In a blockchain, an oracle is a way to bring real-world off-chain data onto the blockchain so that it can be used by a decentralized application.
Oracles serve many purposes for application builders. For example,
Most stablecoin designs use an oracle to bring in data of the exchange rate of assets, in order to peg their value to a real world currency.
Synthetic assets use oracles as price feeds in order to determine if the underlying cryptocurrency sufficiently collateralizes the debt position.
Prediction markets use oracles to decide the outcome of real world events and determine the payout of the prediction shares.
Decentralized insurance markets use oracles to bring in information about whether a claim is valid or not.
Oracle solutions range from centralized and trusted to decentralized and game-theory based. On the centralized end of the spectrum, an oracle could be a single account that has the authority to dictate the real-world data on-chain. On the decentralized end, a complex game of "chicken" can be played among various staked actors who risk getting slashed if they don't submit the same data as everyone else. Solutions such asChainLink fit somewhere in the middle, where the amount of trust you put into the reporting oracles can be adjusted based on your preferences.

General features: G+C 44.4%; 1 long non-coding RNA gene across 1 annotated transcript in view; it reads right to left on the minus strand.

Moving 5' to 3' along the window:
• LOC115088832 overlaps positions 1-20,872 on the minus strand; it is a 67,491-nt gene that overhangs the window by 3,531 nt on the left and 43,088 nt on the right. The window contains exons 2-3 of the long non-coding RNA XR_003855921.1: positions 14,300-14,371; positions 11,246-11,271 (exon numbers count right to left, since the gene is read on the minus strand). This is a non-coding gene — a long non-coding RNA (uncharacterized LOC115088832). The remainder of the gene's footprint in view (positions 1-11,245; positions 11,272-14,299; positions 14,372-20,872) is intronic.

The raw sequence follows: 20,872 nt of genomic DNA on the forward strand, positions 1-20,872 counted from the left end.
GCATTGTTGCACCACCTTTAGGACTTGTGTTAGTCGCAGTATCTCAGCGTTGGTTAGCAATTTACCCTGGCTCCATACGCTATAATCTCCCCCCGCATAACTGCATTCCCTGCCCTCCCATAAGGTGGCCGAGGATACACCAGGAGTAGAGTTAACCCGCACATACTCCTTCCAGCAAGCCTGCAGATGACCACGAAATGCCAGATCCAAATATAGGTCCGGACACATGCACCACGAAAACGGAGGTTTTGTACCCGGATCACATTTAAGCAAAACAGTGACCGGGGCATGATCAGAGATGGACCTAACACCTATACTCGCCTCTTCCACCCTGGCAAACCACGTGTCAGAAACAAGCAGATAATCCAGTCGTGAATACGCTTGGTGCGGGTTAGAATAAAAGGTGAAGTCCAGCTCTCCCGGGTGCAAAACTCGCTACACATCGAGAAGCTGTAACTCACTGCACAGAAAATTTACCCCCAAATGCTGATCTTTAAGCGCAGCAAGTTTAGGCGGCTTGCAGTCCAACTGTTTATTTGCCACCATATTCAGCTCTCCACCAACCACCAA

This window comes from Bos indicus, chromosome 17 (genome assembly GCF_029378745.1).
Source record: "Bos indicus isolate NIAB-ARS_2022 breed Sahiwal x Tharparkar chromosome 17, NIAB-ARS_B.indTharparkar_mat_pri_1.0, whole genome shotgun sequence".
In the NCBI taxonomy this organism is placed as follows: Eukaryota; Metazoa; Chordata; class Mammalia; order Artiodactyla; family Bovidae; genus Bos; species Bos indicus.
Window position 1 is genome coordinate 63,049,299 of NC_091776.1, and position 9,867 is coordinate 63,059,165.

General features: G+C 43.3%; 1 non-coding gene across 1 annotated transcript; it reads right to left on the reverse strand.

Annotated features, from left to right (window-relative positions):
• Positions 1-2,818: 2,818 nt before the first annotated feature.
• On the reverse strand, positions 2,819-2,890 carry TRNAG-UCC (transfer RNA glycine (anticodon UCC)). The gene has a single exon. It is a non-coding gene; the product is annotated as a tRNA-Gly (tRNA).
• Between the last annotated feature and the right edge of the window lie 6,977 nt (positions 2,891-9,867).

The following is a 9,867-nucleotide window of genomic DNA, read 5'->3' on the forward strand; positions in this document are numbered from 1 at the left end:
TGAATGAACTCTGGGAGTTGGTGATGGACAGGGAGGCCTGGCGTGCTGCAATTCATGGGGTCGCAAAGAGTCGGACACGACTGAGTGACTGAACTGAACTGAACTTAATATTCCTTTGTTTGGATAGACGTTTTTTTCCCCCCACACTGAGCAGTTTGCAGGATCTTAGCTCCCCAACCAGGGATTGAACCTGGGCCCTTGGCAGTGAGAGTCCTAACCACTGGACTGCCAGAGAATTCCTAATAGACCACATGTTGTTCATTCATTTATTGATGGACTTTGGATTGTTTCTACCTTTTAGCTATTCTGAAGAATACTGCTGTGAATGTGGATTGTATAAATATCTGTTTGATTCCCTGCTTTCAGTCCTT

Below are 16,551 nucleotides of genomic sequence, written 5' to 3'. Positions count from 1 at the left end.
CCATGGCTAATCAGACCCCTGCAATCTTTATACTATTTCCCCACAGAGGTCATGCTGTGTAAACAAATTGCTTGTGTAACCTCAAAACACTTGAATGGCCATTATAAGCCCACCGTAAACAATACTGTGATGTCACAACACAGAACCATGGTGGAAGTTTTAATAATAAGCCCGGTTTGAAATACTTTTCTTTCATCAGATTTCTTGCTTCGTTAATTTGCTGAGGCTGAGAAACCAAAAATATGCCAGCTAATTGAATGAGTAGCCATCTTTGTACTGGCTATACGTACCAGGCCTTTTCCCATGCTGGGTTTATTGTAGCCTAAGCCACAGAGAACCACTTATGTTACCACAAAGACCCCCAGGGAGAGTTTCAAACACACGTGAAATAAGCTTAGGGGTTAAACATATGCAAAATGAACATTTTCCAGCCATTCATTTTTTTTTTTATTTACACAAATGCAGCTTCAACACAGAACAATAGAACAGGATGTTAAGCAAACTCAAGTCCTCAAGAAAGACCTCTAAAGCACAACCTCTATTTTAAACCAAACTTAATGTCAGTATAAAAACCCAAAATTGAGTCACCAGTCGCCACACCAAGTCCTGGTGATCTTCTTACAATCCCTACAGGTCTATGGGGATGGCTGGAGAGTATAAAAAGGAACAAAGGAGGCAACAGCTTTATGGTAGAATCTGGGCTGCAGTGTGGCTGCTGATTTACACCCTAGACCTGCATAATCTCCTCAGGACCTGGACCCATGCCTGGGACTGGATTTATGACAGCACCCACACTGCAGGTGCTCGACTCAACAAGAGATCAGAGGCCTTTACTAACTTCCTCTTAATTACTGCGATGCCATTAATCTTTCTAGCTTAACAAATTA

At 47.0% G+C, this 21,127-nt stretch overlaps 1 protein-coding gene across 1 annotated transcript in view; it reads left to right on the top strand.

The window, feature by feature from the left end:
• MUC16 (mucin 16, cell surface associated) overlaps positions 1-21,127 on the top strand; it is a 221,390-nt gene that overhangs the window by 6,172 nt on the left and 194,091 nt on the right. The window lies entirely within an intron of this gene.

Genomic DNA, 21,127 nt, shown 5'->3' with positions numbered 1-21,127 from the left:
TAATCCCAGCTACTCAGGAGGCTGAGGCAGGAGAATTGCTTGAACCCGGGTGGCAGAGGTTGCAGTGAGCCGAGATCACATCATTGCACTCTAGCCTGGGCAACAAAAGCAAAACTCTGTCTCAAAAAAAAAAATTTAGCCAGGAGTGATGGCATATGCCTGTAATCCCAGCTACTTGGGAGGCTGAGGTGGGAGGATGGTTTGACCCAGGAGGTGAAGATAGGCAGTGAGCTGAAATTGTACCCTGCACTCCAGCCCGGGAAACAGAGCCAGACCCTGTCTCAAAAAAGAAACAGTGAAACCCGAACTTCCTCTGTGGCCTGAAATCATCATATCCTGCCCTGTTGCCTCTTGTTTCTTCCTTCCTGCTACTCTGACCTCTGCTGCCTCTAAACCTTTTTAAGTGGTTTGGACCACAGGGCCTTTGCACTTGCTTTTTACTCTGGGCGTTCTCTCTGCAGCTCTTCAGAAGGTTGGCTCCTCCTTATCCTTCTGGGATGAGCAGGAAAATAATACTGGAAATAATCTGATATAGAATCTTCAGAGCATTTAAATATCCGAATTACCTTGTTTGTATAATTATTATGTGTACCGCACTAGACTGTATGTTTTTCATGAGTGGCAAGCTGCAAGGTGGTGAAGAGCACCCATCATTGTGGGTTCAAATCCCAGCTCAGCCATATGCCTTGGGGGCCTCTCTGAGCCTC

How we use them
CryptoArena is a hybrid entity featuring the power of off-chain scalability and the manipulation-free accountability of cutting-edge blockchain technology. Oracles are what ties the two together.
Watcher nodes are Oracles is designed to feed data of transactions going in and out of specific wallets (off chain)to the revenue distributions chain (on chain).
The information transmitted by oracles includes: Transaction data, Glory Points and Timestamps to actively determine individual User shares. Counter nodes receive this data and tally it into coherent time frames by adding up timestamps to recreate a copy of the the off chain ledger that is available and can be used on chain.